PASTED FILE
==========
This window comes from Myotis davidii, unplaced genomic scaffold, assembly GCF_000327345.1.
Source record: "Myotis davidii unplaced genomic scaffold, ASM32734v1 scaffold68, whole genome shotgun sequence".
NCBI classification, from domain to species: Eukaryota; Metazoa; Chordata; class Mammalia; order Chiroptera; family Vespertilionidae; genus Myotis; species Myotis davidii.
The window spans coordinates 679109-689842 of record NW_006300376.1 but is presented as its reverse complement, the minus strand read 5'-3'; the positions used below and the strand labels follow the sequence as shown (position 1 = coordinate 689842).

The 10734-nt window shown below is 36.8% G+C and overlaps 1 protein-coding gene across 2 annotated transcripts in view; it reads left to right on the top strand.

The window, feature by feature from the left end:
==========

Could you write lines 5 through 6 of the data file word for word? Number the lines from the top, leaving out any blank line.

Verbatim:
The 10734-nt window shown below is 36.8% G+C and overlaps 1 protein-coding gene across 2 annotated transcripts in view; it reads left to right on the top strand.

The window, feature by feature from the left end: